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The King James Bible and the World It Made
Edited by David Lyle Jeffrey
The King James translation of the Bible ushered in a new eloquence that until 1611 had not existed in the English language. Four centuries later, the literary and historical power of this Bible continues to awe. Originally conceived to help unify Protestants during the English Reformation, many of the Bible's phrases still saturate popular prose—as evidenced by sayings such as "an eye for an eye" and Abraham Lincoln's famous "a house divided against itself," and even in the intonations of Martin Luther King, Jr., and the music of Johnny Cash. The King James Bible and the World It Made brings into conversation leading contemporary scholars who articulate how this celebrated translation repeatedly influenced the language of politics, statecraft, and English literature while offering Christians a unique resource for living the faith.
Including Mark Noll, Alister McGrath, Lamin Sanneh, David Bebbington, Robert Alter, Philip Jenkins, and Laura Knoppers, this collection highlights the most notable facets of the King James Bible and the history it created, and astutely reflects on its relevance to the modern world.
by David Lyle Jeffrey
1. The "Opening of Windows": The King James Bible and Late Tudor Translation Theories
by Alister E. McGrath (King's College London)
2. Translating Majesty: The King James Bible, John Milton, and the English Revolution
by Laura L. Knoppers (Penn State University)
3. The King James Bible in Britain from the Late Eighteenth Century
by David W. Bebbington (Baylor University)
4. The King James Version at 300 in America: “The Most Democratic Book in the World”
by Mark Noll (University of Notre Dame)
5. The King James Bible, Mission, and the Vernacular Impetus
by Lamin Sanneh (Yale University)
6. Regions Luther Never Knew: Ancient Books in a New World
by Philip Jenkins (Penn State University)
7. The Question of Eloquence in the King James Version
by Robert Alter (University of California, Berkeley)
8. The Word That Endureth Forever: A Century of Scholarship on the King James Version
by Beth Allison Barr (Baylor University Press)
Notes on Contributors
"Altogether, the essays in this volume approach the KJV from a variety of trajectories, addressing issues that should be helpful to readers interested in the continuing presence of the 1611 translation in contemporary culture. Like the Bible itself, the collection contains both unity and diversity. The tension is perhaps a strength of the volume; it is a testament to the KJV’s complex history. And after all, they are writing about a book that contains the messages of both Qoheleth and Jesus—and both are equally the word of God."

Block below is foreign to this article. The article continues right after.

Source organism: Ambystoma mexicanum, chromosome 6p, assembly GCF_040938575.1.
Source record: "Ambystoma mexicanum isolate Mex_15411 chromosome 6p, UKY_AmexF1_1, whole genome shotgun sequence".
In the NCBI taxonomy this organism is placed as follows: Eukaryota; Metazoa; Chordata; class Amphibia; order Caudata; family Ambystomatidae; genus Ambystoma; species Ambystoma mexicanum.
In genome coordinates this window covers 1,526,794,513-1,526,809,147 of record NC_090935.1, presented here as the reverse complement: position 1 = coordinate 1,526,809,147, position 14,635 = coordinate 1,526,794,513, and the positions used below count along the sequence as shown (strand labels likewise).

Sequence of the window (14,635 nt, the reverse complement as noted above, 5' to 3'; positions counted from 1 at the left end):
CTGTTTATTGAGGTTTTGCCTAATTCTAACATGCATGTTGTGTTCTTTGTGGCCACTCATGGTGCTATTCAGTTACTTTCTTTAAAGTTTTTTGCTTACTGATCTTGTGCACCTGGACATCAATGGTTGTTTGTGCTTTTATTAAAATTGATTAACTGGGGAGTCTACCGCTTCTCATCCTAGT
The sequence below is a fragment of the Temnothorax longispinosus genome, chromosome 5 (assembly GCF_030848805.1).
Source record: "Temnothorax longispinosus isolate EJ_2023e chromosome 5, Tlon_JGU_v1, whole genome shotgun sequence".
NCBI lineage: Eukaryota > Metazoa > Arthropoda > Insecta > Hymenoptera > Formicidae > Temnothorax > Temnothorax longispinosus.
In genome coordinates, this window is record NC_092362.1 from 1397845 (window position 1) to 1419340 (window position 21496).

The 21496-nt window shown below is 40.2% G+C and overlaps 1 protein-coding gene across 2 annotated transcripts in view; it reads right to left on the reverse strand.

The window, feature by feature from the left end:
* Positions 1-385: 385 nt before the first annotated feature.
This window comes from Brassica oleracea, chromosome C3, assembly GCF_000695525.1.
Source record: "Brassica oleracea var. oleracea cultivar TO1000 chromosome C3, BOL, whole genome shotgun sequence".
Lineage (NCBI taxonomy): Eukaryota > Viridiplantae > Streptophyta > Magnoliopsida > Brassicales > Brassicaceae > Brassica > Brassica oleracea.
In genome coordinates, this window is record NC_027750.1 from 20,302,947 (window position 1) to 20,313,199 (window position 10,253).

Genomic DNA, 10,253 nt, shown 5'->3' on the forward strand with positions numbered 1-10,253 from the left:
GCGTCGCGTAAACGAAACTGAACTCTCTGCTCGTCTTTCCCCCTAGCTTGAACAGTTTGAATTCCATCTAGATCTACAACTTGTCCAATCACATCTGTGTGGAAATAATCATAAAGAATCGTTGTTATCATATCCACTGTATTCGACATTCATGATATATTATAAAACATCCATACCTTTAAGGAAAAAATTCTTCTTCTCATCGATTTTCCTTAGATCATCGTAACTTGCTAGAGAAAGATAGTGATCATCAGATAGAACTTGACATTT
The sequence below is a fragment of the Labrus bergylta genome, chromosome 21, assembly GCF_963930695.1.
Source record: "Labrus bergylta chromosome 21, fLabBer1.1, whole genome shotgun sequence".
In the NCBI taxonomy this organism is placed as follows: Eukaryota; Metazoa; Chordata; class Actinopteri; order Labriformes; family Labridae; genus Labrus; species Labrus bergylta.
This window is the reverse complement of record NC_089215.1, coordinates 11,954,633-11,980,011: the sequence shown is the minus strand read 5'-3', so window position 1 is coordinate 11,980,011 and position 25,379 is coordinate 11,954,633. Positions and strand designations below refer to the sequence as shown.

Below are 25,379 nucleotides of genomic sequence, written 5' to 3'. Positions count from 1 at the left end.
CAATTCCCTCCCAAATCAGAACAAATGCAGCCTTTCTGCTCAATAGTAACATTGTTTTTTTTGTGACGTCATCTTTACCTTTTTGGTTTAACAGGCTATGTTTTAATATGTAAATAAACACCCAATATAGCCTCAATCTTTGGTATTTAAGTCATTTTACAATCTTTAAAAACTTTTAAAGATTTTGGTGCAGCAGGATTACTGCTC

—Armond Boudreaux, East Georgia State College, Sixteenth Century Journal, Vol. XLIV, No. 1
"Carefully crafted and dignified. This volume leaves no doubt that the King James Version has served as the most authentic voice of scripture for more than three centuries—and raises important questions about the absence of any such standard in the church today."
—Hans Boersma, J.I. Packer Professor of Theology, Regent College
"... a well-done collection of essays."
—Mark S. Krause, Nebraska Christian College, Stone-Campbell Journal (Spring 2013)
"This outstanding collection of essays by accomplished and learned scholars provides a host of insights into the religious and cultural impact of the King James Bible over these four centuries. I highly recommend this book for those who wish to learn more about this powerful, beautiful, and influential translation of the Bible."
—David F. Watson, Associate Professor of New Testament and Associate Dean for Master's Programs, United Theological Seminary
“… this work is to be commended and studied with pleasure by all who value the impetus of the KJB.”
—Francis Dalrymple-Hamilton, Review of Biblical Literature (04/2013)
"... a fascinating work on the King James Bible.... [T]hese essays are a cut above the typical book touting the King James on its 400th Anniversary. Many of the essays offer profound historical insights and analysis on the King James Bible."
"Contemporary scholars such as David Bebbington, Alister McGrath, Philip Jenkins and Laura Knoppers share the results of their in-depth study."
—The Washington Post
"An international array of acknowledged experts here focus on a theme of obvious historical and contemporary significance. This is first-rate scholarship and commands much attention."
—Trevor A. Hart, Professor of Divinity, University of St Andrews, Scotland
David Lyle Jeffrey is Distinguished Professor of Literature and the Humanities at Baylor University. He is the author or editor of more than 12 books including Houses of the Interpreter: Reading Scripture, Reading Culture.